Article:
Photo Du JourWindsor

Huron Lodge – 1960-2007

Here’s a tour I’ve had on my hard drive for a while. I’ve been meaning to post this one for a while, but haven’t been able to find the time to sort though all the photos. This week will be tour week, as I clear though my hard drive and post some photos, I’ve been meaning to for a while.

When I was preparing for my exhibition last fall at the Art Gallery of Windsor, I had the opportunity to visit Huron Lodge before it was demolished. The photo above might look familiar to some, as it was in the exhibition and it also graced the front of my book Windsor Modern (if you haven’t got a copy, pick up a copy today, it makes a great gift!)

The front of the building looks forlorn, and shabby, after almost a year of vacancy.

There was some tile work along the front wall, as well as over the door.

Here is a detail shot of the tile work…

The building is interesting with its rounded lines. It beats the monotony of the square or rectangular boxes that are built today.

A view from the rear of the area in the photo above.

A view of the pierced masonry brickwork that runs along the outside of the piers.

Another view form a different angle.

Inside the building was a rendering of the first phase of construction from architects J.P. Thomson, entitled “Windsor Home for the Aged”. Hopefully it was salvaged prior to demolition.

Looking toward the rear exit.

A social area of some sort, almost looks like a cafeteria?

The front waiting room, reception area.

The plaque on the wall for the first phase of the building in 1960.

The plaque for phase II from 1967.

A view of the chapel.

A stage in one of the common areas.

A very old photo of the Queen.

These clocks were everywhere in the corridors. There was at least 50 of them. Not sure if they were salvaged either.

A view of a typical room.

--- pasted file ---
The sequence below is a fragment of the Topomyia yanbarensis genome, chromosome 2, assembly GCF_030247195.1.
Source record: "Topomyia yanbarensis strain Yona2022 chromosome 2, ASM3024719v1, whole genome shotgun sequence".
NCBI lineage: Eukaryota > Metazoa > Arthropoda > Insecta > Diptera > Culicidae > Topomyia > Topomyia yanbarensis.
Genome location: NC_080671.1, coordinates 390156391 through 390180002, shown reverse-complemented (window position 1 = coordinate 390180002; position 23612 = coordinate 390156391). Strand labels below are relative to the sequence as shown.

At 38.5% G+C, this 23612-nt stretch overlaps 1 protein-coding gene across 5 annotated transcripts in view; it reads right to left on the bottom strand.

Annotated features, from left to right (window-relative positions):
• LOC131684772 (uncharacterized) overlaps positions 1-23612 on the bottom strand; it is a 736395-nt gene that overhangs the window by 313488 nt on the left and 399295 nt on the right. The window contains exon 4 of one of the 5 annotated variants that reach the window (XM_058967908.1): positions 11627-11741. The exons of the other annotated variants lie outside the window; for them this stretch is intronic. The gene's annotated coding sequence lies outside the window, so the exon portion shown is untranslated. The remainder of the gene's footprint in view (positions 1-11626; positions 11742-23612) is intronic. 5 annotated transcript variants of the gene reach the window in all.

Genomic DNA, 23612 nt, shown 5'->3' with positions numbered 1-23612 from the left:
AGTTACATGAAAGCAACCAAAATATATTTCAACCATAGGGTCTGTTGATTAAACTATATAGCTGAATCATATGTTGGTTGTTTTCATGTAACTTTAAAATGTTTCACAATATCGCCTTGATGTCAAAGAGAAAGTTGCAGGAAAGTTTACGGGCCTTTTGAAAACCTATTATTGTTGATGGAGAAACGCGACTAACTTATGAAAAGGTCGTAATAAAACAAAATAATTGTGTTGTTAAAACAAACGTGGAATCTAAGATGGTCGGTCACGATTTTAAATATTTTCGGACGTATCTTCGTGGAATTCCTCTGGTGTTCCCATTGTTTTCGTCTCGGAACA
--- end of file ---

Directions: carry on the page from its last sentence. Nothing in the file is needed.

A typical corridor view.

In the basement, I came across the laundry room.

An unknown room of some sort…

A beauty salon/barber shop.

This diploma from the Ontario College of Art from 1932 hung on a wall in the basement.

A staff lunchroom perhaps?

The “cedar room”. Like a sauna without the heat. I couldn’t figure out what the cedar room was for? Moth proof storage maybe?

Stay tuned for a another visit somewhere tomorrow…

Related posts

St George's Walkerville - 2017

Old PhotographsWindsor

391 Tecumseh Road East - Former Supertest Station

Notable WindsoritesWindsor

H. W. Patterson House - 2277 Lincoln Road

DemolitionOld PhotographsPostcardsWindsor

Hiram Walker Bottling Plant

Recent Comments:

  • Jo-Anne on Hofer Brewery: “I am one of Vital’s Benoit granddaughters. My Dad, Allan was the second youngest of Vital’s children. I would also…Sep 15, 19:28
  • Sarah on Walkerville Tourist Camp Honeymoon Nest: “I love this! We have lost so much of our interesting history here in Windsor. Have you had much luck…Aug 26, 19:33
  • JM on Osterhout’s Confectionary – 333 Ouellette: “Great story! I really like to read about the ‘human element’ behind these buildings and businesses; a part of Windsor…Aug 24, 07:45
  • Whitney on 888 Chilver: “I grew up in this house. When we moved in, everything was falling apart. It was the quintessential “money pit”.…Aug 21, 02:47
  • Dominic on Diana Restaurant – Leamington – 1954: “Sherry, you are correct, Diana Restaurant was owned by George, Nick and Gus, but it was sold on August 25th…Aug 16, 13:13


Leave a Reply

Your email address will not be published. Required fields are marked *